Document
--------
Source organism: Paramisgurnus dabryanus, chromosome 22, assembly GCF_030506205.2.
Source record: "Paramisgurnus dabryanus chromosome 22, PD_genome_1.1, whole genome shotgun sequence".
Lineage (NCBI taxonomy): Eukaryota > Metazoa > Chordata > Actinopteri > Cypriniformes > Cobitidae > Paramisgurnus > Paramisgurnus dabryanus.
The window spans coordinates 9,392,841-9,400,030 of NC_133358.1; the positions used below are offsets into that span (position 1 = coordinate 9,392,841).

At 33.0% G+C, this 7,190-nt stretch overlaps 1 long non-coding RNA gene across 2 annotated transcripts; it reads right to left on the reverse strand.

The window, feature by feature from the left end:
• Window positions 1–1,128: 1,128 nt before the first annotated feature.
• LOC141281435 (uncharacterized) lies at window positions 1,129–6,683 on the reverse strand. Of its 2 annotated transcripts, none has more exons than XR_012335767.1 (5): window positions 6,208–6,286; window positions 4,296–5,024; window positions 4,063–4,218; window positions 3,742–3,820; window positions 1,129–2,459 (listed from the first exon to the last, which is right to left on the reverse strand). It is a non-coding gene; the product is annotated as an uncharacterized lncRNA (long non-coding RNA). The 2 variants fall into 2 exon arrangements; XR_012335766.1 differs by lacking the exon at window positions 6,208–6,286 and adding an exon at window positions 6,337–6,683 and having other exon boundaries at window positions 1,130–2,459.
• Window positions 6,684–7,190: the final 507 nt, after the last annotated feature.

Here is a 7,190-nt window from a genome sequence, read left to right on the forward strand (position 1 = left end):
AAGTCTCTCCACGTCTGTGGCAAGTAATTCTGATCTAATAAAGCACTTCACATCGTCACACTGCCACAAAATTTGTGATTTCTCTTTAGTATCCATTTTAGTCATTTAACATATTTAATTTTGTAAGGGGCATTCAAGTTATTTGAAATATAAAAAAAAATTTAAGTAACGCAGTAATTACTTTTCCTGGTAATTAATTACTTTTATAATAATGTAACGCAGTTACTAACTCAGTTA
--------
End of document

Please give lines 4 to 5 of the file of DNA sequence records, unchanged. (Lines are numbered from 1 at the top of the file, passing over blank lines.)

The window spans coordinates 9,392,841-9,400,030 of NC_133358.1; the positions used below are offsets into that span (position 1 = coordinate 9,392,841).

At 33.0% G+C, this 7,190-nt stretch overlaps 1 long non-coding RNA gene across 2 annotated transcripts; it reads right to left on the reverse strand.